This risk is compounded by a lack of border controls and oversight mechanisms at checkpoints such as Medyka which, initially, had little to no formal border supervision. In the same month, border officials in Poland and abroad claimed there were ‘no inherent trafficking risks’ representing an attitude of trust towards the initial goodwill efforts of volunteers. For instance, while the Polish government has provided some formal transport to fleeing victims, ‘there are many who simply try to ‘get away from the border as soon as possible by entering cars without asking for any form of id’. Authorities claim volunteer identification documents are difficult to check enabling traffickers, often operating under hidden and false identities, to not only circumvent formal identity checks, but also gain ready access to a vulnerable population. Migrants themselves are frequently too ‘tired’ and desperate to ask for any form of identity upon contact. This hasty forming of interpersonal trust relations mixed with a desperate population creates a criminogenic opportunity ripe for exploitation.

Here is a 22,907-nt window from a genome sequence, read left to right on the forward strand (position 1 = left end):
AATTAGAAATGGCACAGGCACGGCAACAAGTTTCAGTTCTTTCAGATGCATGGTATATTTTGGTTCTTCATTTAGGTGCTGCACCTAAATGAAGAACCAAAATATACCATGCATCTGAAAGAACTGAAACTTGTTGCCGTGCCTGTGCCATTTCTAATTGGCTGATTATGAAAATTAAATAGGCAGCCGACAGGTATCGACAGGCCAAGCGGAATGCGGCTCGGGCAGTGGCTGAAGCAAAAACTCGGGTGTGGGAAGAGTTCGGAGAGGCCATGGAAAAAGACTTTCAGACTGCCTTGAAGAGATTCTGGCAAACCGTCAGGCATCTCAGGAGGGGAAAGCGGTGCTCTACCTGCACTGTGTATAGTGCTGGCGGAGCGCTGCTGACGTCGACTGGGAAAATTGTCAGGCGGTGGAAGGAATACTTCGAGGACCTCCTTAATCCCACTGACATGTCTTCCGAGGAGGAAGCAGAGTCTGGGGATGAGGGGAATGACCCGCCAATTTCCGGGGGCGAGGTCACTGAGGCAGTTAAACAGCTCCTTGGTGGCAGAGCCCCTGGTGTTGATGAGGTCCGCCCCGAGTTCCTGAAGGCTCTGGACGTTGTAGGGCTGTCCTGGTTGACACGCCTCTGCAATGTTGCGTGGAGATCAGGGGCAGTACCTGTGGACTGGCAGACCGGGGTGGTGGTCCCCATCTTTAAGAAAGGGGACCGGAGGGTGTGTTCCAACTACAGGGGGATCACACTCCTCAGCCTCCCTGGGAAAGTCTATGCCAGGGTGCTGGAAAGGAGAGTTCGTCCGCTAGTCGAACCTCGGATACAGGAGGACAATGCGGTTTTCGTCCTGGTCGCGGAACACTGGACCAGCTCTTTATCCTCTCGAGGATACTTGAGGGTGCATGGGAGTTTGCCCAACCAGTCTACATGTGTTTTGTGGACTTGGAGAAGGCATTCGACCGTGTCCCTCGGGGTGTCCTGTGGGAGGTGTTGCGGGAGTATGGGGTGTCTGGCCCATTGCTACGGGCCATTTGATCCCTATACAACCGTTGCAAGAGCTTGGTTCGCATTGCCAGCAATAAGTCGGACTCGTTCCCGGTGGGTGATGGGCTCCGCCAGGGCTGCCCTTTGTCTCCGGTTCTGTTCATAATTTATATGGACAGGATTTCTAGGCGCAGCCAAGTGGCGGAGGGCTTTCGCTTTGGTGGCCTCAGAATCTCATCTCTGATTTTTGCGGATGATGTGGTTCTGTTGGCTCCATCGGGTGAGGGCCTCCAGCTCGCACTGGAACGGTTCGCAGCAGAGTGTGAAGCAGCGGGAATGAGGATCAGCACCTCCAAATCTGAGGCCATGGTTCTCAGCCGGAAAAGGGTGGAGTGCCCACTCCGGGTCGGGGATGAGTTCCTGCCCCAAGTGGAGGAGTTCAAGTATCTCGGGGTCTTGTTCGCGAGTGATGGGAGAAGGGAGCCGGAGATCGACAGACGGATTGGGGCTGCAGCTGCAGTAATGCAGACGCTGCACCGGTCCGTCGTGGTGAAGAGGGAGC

Regulating the unregulated
The war in Ukraine has brought forward an influx of informal and formal volunteering and aid agencies to support victims of forced displacement. The provision of ready support and immediate shelter, often with little to costs, has received international acclaim. However, while some initial recording measures have been implemented, such as the Polish border guard’s needs and intervention surveys in 2022 to assess vulnerabilities to trafficking between 17th of May and 28th of August 2022, surveillance of ad-hoc volunteer agencies remains largely non-existent.